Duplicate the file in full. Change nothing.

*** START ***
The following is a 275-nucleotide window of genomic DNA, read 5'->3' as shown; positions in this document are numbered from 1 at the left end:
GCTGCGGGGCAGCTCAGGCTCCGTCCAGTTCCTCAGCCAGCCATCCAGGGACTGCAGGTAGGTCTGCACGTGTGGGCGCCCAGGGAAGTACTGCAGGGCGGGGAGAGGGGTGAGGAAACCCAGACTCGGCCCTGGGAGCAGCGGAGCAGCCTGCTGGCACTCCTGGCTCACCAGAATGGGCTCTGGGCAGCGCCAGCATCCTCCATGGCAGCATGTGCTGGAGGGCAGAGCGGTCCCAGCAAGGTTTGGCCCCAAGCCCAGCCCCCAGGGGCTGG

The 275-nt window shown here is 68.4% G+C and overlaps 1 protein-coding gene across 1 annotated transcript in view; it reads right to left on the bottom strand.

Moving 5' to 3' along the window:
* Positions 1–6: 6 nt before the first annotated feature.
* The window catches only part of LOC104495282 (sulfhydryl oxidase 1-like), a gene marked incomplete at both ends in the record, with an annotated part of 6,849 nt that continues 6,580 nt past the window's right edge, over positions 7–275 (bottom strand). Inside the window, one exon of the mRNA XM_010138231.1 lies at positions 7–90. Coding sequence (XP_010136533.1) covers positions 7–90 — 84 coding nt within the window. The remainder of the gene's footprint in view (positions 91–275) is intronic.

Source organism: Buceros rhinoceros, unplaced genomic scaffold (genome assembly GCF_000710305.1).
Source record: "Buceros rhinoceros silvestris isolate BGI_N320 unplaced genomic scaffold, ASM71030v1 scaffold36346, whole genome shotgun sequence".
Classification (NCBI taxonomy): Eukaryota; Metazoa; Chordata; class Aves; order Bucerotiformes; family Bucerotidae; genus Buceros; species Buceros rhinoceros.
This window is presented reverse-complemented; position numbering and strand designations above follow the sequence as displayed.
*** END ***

The following is a 275-nucleotide window of genomic DNA, read 5'->3' as shown; positions in this document are numbered from 1 at the left end:
GCTGCGGGGCAGCTCAGGCTCCGTCCAGTTCCTCAGCCAGCCATCCAGGGACTGCAGGTAGGTCTGCACGTGTGGGCGCCCAGGGAAGTACTGCAGGGCGGGGAGAGGGGTGAGGAAACCCAGACTCGGCCCTGGGAGCAGCGGAGCAGCCTGCTGGCACTCCTGGCTCACCAGAATGGGCTCTGGGCAGCGCCAGCATCCTCCATGGCAGCATGTGCTGGAGGGCAGAGCGGTCCCAGCAAGGTTTGGCCCCAAGCCCAGCCCCCAGGGGCTGG

The 275-nt window shown here is 68.4% G+C and overlaps 1 protein-coding gene across 1 annotated transcript in view; it reads right to left on the bottom strand.

Moving 5' to 3' along the window:
* Positions 1–6: 6 nt before the first annotated feature.
* The window catches only part of LOC104495282 (sulfhydryl oxidase 1-like), a gene marked incomplete at both ends in the record, with an annotated part of 6,849 nt that continues 6,580 nt past the window's right edge, over positions 7–275 (bottom strand). Inside the window, one exon of the mRNA XM_010138231.1 lies at positions 7–90. Coding sequence (XP_010136533.1) covers positions 7–90 — 84 coding nt within the window. The remainder of the gene's footprint in view (positions 91–275) is intronic.

Source organism: Buceros rhinoceros, unplaced genomic scaffold (genome assembly GCF_000710305.1).
Source record: "Buceros rhinoceros silvestris isolate BGI_N320 unplaced genomic scaffold, ASM71030v1 scaffold36346, whole genome shotgun sequence".
Classification (NCBI taxonomy): Eukaryota; Metazoa; Chordata; class Aves; order Bucerotiformes; family Bucerotidae; genus Buceros; species Buceros rhinoceros.
This window is presented reverse-complemented; position numbering and strand designations above follow the sequence as displayed.